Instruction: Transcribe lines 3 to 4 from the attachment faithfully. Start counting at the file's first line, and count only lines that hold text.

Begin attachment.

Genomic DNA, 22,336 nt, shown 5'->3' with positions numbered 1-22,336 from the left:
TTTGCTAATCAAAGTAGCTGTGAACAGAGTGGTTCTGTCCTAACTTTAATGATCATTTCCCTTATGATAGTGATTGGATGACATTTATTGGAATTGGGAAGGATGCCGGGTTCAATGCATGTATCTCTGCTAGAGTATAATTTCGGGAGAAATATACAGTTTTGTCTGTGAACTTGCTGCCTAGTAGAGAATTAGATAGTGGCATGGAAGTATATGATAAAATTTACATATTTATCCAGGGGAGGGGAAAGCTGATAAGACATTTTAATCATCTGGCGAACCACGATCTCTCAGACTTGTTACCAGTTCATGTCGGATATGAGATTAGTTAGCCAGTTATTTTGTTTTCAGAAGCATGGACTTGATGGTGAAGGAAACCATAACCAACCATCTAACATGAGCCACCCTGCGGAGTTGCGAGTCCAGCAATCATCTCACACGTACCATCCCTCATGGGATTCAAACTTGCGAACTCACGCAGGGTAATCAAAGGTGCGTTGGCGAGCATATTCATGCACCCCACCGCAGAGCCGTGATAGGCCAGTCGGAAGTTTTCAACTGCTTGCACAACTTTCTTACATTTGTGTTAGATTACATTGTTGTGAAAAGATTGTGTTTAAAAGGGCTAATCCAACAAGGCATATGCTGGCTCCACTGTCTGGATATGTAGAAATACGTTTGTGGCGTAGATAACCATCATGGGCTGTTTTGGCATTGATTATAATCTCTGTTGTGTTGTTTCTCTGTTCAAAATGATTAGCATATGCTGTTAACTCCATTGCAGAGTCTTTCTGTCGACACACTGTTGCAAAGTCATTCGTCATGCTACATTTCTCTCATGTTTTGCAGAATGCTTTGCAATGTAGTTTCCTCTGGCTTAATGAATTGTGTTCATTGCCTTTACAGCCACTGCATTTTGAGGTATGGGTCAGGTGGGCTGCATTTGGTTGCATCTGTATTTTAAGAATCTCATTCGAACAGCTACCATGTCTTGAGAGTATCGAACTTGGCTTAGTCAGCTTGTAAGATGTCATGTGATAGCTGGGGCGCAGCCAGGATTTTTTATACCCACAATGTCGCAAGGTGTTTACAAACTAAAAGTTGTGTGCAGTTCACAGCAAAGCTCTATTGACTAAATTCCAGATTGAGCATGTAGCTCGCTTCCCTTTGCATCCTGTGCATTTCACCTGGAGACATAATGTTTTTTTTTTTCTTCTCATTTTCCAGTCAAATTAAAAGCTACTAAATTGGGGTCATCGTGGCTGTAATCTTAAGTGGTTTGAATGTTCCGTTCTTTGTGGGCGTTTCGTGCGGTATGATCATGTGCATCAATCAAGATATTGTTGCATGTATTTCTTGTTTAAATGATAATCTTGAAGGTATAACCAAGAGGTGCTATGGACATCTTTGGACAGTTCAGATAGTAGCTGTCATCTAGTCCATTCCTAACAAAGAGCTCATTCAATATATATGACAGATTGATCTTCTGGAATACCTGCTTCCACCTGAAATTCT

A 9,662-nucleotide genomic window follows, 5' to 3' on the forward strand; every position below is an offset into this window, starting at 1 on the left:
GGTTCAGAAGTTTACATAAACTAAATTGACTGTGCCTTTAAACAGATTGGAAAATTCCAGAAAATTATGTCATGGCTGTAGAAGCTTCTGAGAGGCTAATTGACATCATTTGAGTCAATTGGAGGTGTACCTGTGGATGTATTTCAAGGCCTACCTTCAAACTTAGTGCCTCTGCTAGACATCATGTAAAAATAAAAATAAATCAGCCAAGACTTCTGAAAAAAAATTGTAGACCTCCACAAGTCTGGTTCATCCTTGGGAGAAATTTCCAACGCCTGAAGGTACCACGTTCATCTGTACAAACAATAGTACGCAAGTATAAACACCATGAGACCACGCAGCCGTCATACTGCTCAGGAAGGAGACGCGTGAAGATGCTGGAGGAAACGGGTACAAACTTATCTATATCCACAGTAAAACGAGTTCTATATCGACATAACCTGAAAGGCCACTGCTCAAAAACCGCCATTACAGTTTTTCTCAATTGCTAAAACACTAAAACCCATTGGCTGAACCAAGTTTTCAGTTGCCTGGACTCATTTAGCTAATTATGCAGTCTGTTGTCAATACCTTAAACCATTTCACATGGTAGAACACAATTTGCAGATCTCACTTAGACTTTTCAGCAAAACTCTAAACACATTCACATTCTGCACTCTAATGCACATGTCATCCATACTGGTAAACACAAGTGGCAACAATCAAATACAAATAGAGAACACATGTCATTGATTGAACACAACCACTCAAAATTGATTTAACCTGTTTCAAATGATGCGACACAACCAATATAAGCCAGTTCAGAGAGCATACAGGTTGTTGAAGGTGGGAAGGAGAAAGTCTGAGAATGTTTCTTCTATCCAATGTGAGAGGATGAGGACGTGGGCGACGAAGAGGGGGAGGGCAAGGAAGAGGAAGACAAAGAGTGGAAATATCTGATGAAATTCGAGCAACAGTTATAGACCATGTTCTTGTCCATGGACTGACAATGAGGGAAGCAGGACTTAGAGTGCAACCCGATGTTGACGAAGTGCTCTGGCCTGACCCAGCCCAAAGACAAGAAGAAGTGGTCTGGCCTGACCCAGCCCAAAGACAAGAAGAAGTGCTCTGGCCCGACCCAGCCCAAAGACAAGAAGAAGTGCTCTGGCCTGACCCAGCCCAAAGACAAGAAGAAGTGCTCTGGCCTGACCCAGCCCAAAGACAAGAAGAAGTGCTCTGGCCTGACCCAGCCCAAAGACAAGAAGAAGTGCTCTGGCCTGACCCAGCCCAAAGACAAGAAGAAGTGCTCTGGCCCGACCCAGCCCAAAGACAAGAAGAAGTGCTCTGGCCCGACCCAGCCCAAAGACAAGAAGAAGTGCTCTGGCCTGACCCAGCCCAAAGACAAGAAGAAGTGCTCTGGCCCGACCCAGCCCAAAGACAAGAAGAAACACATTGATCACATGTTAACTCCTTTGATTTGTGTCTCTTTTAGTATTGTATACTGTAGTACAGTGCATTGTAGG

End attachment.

A 9,662-nucleotide genomic window follows, 5' to 3' on the forward strand; every position below is an offset into this window, starting at 1 on the left:
GGTTCAGAAGTTTACATAAACTAAATTGACTGTGCCTTTAAACAGATTGGAAAATTCCAGAAAATTATGTCATGGCTGTAGAAGCTTCTGAGAGGCTAATTGACATCATTTGAGTCAATTGGAGGTGTACCTGTGGATGTATTTCAAGGCCTACCTTCAAACTTAGTGCCTCTGCTAGACATCATGTAAAAATAAAAATAAATCAGCCAAGACTTCTGAAAAAAAATTGTAGACCTCCACAAGTCTGGTTCATCCTTGGGAGAAATTTCCAACGCCTGAAGGTACCACGTTCATCTGTACAAACAATAGTACGCAAGTATAAACACCATGAGACCACGCAGCCGTCATACTGCTCAGGAAGGAGACGCGTGAAGATGCTGGAGGAAACGGGTACAAACTTATCTATATCCACAGTAAAACGAGTTCTATATCGACATAACCTGAAAGGCCACTGCTCAAAAACCGCCATTACAGTTTTTCTCAATTGCTAAAACACTAAAACCCATTGGCTGAACCAAGTTTTCAGTTGCCTGGACTCATTTAGCTAATTATGCAGTCTGTTGTCAATACCTTAAACCATTTCACATGGTAGAACACAATTTGCAGATCTCACTTAGACTTTTCAGCAAAACTCTAAACACATTCACATTCTGCACTCTAATGCACATGTCATCCATACTGGTAAACACAAGTGGCAACAATCAAATACAAATAGAGAACACATGTCATTGATTGAACACAACCACTCAAAATTGATTTAACCTGTTTCAAATGATGCGACACAACCAATATAAGCCAGTTCAGAGAGCATACAGGTTGTTGAAGGTGGGAAGGAGAAAGTCTGAGAATGTTTCTTCTATCCAATGTGAGAGGATGAGGACGTGGGCGACGAAGAGGGGGAGGGCAAGGAAGAGGAAGACAAAGAGTGGAAATATCTGATGAAATTCGAGCAACAGTTATAGACCATGTTCTTGTCCATGGACTGACAATGAGGGAAGCAGGACTTAGAGTGCAACCCGATGTTGACGAAGTGCTCTGGCCTGACCCAGCCCAAAGACAAGAAGAAGTGGTCTGGCCTGACCCAGCCCAAAGACAAGAAGAAGTGCTCTGGCCCGACCCAGCCCAAAGACAAGAAGAAGTGCTCTGGCCTGACCCAGCCCAAAGACAAGAAGAAGTGCTCTGGCCTGACCCAGCCCAAAGACAAGAAGAAGTGCTCTGGCCTGACCCAGCCCAAAGACAAGAAGAAGTGCTCTGGCCTGACCCAGCCCAAAGACAAGAAGAAGTGCTCTGGCCCGACCCAGCCCAAAGACAAGAAGAAGTGCTCTGGCCCGACCCAGCCCAAAGACAAGAAGAAGTGCTCTGGCCTGACCCAGCCCAAAGACAAGAAGAAGTGCTCTGGCCCGACCCAGCCCAAAGACAAGAAGAAACACATTGATCACATGTTAACTCCTTTGATTTGTGTCTCTTTTAGTATTGTATACTGTAGTACAGTGCATTGTAGG